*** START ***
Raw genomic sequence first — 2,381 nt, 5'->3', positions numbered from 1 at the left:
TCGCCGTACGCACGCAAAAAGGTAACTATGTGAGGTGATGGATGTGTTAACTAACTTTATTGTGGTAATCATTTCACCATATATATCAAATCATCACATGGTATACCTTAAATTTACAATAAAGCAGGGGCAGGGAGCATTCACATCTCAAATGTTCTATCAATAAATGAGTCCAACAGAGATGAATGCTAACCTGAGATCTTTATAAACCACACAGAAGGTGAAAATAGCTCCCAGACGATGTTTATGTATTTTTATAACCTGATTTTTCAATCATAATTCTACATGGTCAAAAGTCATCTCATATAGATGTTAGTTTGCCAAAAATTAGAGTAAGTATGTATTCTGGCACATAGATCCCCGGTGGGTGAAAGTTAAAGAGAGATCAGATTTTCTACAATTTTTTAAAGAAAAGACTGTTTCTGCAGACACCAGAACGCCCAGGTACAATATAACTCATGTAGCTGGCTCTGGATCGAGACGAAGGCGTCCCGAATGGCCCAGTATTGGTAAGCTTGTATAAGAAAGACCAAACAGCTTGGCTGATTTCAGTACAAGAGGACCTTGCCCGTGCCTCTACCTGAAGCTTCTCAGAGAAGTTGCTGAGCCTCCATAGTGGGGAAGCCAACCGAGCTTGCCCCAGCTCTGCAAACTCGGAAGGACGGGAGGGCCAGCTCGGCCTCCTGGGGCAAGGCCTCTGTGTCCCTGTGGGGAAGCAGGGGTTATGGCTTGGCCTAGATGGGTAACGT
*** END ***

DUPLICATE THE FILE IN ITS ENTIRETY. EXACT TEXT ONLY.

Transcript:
Raw genomic sequence first — 2,381 nt, 5'->3', positions numbered from 1 at the left:
TCGCCGTACGCACGCAAAAAGGTAACTATGTGAGGTGATGGATGTGTTAACTAACTTTATTGTGGTAATCATTTCACCATATATATCAAATCATCACATGGTATACCTTAAATTTACAATAAAGCAGGGGCAGGGAGCATTCACATCTCAAATGTTCTATCAATAAATGAGTCCAACAGAGATGAATGCTAACCTGAGATCTTTATAAACCACACAGAAGGTGAAAATAGCTCCCAGACGATGTTTATGTATTTTTATAACCTGATTTTTCAATCATAATTCTACATGGTCAAAAGTCATCTCATATAGATGTTAGTTTGCCAAAAATTAGAGTAAGTATGTATTCTGGCACATAGATCCCCGGTGGGTGAAAGTTAAAGAGAGATCAGATTTTCTACAATTTTTTAAAGAAAAGACTGTTTCTGCAGACACCAGAACGCCCAGGTACAATATAACTCATGTAGCTGGCTCTGGATCGAGACGAAGGCGTCCCGAATGGCCCAGTATTGGTAAGCTTGTATAAGAAAGACCAAACAGCTTGGCTGATTTCAGTACAAGAGGACCTTGCCCGTGCCTCTACCTGAAGCTTCTCAGAGAAGTTGCTGAGCCTCCATAGTGGGGAAGCCAACCGAGCTTGCCCCAGCTCTGCAAACTCGGAAGGACGGGAGGGCCAGCTCGGCCTCCTGGGGCAAGGCCTCTGTGTCCCTGTGGGGAAGCAGGGGTTATGGCTTGGCCTAGATGGGTAACGT